Okay folks, after a hiatus dedicated to moving and friends’ weddings, I’m back and hoping to post at least once a week. I’m sure you were all desperately lost without my rants.
“Rosie Huntington-Whiteley Stuns In Perfect Revenge Magazine Cover” announced HuffPo’s Style section on Friday. Apparently, the model and actor Jason Statham recently split, so this was obviously all about him/that somehow. It’s not that I have high standards for articles like this and feel let down; it’s that magazines pretend to empower women by running articles like this about making your ex jealous by being “hot,” or about “embracing your curves” (backhanded encouragement at its finest) or getting ahead at work. Why bother? We’re apparently only as valuable as our visual brands and very few of us look like “perfect” Rosie. Or maybe only aesthetically imperfect women need “empowering” because they have to cultivate other qualities to make up for their physical failings. [Eyeroll.] Below are a few of my enraged reactions.
Rosie does her job well only to spite men and not because she has, ya know, any self-respect or ambition.
Hey, maybe she doesn’t; I don’t know. I clicked on this article from something that was much less drivel-y and don’t normally read these things, so I admit to knowing almost nothing about Rosie. I’m guessing, though, genetics and other blessings aside, she’s probably had to do at least some work for her success. Perhaps she’s emotionally stuck at age 13 and her whole career has been motivated at every stage by her desire for revenge against one dude or another. Or maybe she’s motivated by absolutely anything else and we should pause before defining women—especially the beautiful ones we’re all supposed to envy and attempt to emulate—by their relationship to men. “She fulfills a societal ideal of beauty and thus is defined only in relation to people whom we expect to objectify her. I want that, too!”
She looks “perfect” in this photo because she wanted revenge.
Not because it’s airbrushed specifically to look “perfect,” obviously.
Also, I’ve always maintained that if I were a dude, I’d want a woman who didn’t look like I could accidentally break her in bed, so the use of “perfect” and the general esteeming of these photos as some sort of aesthetic pinnacle of womankind is annoying. My partner doesn’t have a six-pack or a recently waxed and oiled chest… and I don’t want him to, in part because it’s just not my cup of tea and in part because I’m never going to look like much like a cover girl and I don’t want to feel self-conscious, which articles like this have taught me I should. I also just plain don’t want the qualities associated with those men/people in a partner. Preening narcissists need not apply, thanks. In fact, I used to say that I’d never date someone who spent more time on his hair than I do. (I’ve relaxed the rules a little because any amount of time is more than I typically spend.) Which brings me to the next point, raised by a fair number of commenters…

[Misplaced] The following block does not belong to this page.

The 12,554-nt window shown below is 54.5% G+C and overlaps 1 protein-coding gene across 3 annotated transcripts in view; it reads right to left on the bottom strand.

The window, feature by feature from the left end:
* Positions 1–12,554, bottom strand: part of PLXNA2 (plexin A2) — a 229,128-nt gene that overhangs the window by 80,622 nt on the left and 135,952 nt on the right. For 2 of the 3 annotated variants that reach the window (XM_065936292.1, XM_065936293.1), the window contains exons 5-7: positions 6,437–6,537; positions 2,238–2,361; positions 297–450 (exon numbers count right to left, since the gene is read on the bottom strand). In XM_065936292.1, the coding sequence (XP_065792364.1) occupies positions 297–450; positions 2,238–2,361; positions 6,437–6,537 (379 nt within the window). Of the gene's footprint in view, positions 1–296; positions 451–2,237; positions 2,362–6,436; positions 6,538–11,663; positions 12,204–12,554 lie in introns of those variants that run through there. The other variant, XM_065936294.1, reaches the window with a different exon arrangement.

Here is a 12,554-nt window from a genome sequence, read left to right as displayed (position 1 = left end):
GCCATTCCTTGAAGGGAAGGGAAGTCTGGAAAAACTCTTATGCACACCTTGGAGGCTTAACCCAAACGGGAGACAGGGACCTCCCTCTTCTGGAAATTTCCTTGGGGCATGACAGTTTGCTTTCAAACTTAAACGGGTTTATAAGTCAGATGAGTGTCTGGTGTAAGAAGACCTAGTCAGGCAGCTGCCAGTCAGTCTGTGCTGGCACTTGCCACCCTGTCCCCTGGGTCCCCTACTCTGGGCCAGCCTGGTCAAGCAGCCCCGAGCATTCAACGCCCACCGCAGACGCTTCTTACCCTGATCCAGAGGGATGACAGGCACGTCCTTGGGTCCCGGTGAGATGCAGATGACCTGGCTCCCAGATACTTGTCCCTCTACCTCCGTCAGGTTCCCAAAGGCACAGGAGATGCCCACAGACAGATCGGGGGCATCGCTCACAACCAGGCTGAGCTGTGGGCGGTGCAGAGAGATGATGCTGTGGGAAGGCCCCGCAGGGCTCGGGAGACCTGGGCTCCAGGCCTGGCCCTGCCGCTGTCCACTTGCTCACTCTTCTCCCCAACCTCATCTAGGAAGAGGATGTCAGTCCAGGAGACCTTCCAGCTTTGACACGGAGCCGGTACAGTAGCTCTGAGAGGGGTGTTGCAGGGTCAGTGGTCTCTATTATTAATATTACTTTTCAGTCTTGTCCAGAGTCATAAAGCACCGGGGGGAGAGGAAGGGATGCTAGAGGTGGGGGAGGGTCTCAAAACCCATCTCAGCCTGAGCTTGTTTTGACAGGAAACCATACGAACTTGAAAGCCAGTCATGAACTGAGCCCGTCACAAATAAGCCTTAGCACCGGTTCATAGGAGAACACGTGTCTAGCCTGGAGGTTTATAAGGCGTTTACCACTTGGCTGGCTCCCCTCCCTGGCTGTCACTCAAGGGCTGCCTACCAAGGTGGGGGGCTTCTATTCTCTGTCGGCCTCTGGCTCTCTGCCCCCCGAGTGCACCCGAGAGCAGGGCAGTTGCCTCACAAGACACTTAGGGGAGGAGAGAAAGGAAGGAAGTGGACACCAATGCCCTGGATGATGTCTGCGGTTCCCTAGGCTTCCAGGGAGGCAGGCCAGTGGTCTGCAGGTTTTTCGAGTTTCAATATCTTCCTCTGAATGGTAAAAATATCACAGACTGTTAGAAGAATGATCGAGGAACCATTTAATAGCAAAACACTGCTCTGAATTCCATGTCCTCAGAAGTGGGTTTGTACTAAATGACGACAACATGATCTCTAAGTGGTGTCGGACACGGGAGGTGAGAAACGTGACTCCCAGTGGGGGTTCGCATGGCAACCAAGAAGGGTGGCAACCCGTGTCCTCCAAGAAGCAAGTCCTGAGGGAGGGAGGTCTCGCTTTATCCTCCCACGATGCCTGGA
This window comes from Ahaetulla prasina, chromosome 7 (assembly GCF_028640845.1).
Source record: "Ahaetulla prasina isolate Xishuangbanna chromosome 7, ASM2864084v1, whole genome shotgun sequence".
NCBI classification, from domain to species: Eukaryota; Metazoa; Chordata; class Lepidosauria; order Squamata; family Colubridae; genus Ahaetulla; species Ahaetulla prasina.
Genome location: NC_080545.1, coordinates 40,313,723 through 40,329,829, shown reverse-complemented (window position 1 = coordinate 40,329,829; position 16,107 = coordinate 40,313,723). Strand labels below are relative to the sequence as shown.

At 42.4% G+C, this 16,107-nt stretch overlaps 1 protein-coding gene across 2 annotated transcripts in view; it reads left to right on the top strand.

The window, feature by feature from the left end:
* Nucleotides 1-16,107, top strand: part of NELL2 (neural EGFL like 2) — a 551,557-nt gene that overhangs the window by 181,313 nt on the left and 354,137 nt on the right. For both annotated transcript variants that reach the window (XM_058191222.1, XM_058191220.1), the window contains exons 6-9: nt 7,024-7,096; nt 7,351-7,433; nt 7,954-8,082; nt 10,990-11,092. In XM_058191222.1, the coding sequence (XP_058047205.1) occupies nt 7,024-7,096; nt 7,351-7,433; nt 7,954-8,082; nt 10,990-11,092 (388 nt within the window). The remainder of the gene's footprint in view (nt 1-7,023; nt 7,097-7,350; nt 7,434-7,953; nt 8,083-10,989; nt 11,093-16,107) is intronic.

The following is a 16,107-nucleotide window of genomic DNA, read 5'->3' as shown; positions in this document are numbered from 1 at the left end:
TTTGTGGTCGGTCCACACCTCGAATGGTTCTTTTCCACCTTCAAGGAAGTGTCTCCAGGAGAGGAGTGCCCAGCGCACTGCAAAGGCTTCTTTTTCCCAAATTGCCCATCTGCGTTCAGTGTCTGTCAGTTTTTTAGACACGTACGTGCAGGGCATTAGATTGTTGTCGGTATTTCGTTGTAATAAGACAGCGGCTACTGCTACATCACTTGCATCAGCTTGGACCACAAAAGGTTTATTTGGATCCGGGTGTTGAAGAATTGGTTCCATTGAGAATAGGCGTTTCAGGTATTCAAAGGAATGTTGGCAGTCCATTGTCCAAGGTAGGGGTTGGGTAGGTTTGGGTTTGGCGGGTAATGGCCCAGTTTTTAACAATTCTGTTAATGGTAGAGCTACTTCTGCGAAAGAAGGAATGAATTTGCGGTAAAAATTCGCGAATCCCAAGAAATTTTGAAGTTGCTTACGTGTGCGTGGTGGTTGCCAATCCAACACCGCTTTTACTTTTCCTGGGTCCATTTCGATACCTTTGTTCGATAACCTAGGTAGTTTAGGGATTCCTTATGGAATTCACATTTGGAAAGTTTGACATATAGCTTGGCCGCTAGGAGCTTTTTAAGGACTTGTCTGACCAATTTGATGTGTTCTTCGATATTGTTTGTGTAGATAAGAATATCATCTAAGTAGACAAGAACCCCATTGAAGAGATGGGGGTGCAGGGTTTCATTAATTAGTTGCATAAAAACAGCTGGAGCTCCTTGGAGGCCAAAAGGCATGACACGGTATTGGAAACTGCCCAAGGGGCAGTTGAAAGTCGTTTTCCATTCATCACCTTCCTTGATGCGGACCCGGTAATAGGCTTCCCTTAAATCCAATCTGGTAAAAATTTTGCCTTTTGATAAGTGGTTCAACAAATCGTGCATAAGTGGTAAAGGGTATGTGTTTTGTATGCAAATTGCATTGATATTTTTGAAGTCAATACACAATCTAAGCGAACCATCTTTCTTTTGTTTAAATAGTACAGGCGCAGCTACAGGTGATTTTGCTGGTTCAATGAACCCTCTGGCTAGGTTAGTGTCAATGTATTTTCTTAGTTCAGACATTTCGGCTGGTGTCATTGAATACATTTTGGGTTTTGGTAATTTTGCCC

Pretty people can suck, too.
I don’t know if you guys know this or not, but beautiful people are sometimes also shallow, stupid, mean, unstable, unfaithful, and/or deeply troubled people. I know, right?! I’m guessing that if Jason dumped Rosie (which I am assuming is what happened, based solely on this article) because she wasn’t a good person or wasn’t a good fit for him, her “perfect” body isn’t going to make him change his mind. (Unless he’s also a shallow idiot, which I won’t rule out, not knowing him either.) Taking gorgeous photos is only “revenge” if you’ve been dumped because your ex just wasn’t attracted to you anymore. And even then, I’m guessing that an airbrushed cover wouldn’t fix the problem in her case. If he’d not been feelin’ it in person with a very lanky lady with a moderate bust line, I doubt that his pants will dance at the probably even slimmer (thanks to Photoshop), tanner, sneeze-faced version. But, as my grandmother used to say, “There’s no accounting for taste.”
There’s no denying that beauty is a kind of power, but focusing on attaining beauty is an excellent way to end up with self-esteem and other problems. I’d bet my bottom buck that a “sexy” photoshoot was not the variety of empowerment that Rosie actually needed post-break-up, whether it made her feel better about her singledom or not.
Rosie clearly couldn’t have made herself a more generally attractive person/S.O. by investing less in her appearance than she likely does at present and more in other people or interesting pursuits. There’s no way that she could be any more appealing for going on a spiritual journey, advancing her education formally or otherwise, volunteering for a good cause, publishing a scholarly article, donating her “sexy tousled beach waves” to cancer patients, seeing a therapist about any issues she might need to confront in order to be a happier, healthier person, etc. Oh, and just choosing not to give any shits what Jason Statham (or anyone else) thinks of her would just be ridiculous. Because, ya know, all her worth is tied up in “Rosie Huntington-Whiteley: body, beauty and the brand.” Sigh.